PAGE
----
Nearly 40 wind turbines could begin to sprout in two Herkimer County towns as early as this summer.
The project would place 25 turbines in Fairfield and 12 in Norway. The wind farm, which would be operated by Iberdrola Renewables, would produce 74 megawatts of energy annually, officials said.
The turbines would be some of the tallest in the region. The structures would measure 322 feet to the center hub of the turbine or 476 feet to the tip of the blade, said Paul Copleman, communications manager for Iberdrola Renewables. By comparison, the Statue of Liberty stands a little over 305 feet from its foundation to the top of the torch.
“This project has been in the works for about five years, but we're finally making some headway on it,” Copleman said. “Typically, construction of these projects is fairly quick. Depending on weather, the construction could potentially be done after 12 months.”
Norway Planning Board Chair Lauren Watson said since the inception of the proposal, the project has not stirred controversy in his northern Herkimer County town because the turbines would be clustered in a small area. That contrasts with the more sprawling design for the Fairfield turbines.
“There's optimism about this project, but I can see how there might be some worry, too, with the way it stands now,” Watson said. “When anything this big comes in, you want to make sure it's done right.”'It's up to a handful of people'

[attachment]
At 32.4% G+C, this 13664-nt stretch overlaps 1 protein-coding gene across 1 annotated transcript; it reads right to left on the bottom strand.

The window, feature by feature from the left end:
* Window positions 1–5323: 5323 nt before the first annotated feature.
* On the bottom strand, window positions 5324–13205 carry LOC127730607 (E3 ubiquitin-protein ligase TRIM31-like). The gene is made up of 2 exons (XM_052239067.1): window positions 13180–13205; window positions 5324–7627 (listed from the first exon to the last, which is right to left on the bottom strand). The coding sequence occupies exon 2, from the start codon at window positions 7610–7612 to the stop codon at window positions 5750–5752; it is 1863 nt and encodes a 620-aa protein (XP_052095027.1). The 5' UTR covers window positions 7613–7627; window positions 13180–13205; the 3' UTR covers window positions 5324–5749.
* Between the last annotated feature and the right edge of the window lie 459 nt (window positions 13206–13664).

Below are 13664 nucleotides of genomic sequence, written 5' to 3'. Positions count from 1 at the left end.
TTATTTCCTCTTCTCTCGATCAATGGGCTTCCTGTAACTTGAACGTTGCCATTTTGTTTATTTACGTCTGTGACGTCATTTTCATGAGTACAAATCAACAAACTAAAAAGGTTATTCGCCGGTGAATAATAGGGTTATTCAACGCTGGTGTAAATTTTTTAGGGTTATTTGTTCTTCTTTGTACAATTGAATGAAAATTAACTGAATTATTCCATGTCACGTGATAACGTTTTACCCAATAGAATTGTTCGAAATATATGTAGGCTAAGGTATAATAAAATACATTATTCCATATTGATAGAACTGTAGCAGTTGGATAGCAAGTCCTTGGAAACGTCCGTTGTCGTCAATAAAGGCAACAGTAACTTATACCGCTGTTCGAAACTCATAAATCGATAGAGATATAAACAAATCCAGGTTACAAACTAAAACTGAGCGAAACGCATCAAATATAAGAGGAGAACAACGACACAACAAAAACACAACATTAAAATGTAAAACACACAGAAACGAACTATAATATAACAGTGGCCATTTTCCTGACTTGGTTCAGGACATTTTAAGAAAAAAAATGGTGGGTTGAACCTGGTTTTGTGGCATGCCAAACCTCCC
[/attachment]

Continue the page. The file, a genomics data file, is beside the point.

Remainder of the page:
Although some officials said they're excited for the project that's been in the works since 2005 to finally move forward, residents had mixed reactions.
Some praised the economic benefits of the wind farm, which would bring payment in lieu of taxes funds to the municipalities, pending an agreement that would be executed through the Herkimer County Industrial Development Agency.
“We've been on board since the very beginning,” Cheryl Crossett of Norway said. “It's good for us, good for the environment.”
But others voiced concerns over view obstructions, wildlife disruption and the safety of the structures in light of the turbine that recently toppled at Fenner Wind Park, northeast of Cazenovia.
“They're going to be right next to my house,” Steve Fuller of Teall Road in Fairfield said. “I've got serious safety concerns. In the town, it's up to a handful of people, and it's going to affect our whole community.”
The project is awaiting approvals from the Fairfield Town Board and the Norway Planning Board. The Fairfield board will meet Thursday, Jan. 14, to vote on whether to award a special building permit to the developers.
The Norway board will meet Monday, Jan. 18 where it may vote to approve the project, officials said.
Iberdrola Renewables did not yet respond to an O-D inquiry about which state or other permits it has already secured and which permits are necessary for the project to be built.
The project design has morphed over time, largely due to improvements in the technology used for turbine manufacturing, company officials said.
Although as many as 61 1.5-megawatt turbines were once considered for the project, the scope of the project has been reduced to 37 2.0-megawatt turbines. However, as the number of turbines has dwindled, the height of the turbines has increased because the taller structures spin more easily in the wind, Copleman said.
Fairfield Supervisor Richard Souza said he's most concerned with making sure that if the project is approved, the town takes every precaution to ensure the safety of its residents.
“I can understand that there's good and bad to everything, and some people are concerned with visuals and safety and noise,” he said. “As long as we're dotting our I's and crossing our T's, it will be okay.”
The towns have decided to jointly hire an engineering firm that would oversee the project through the construction phase to ensure the turbines are installed safety, officials said.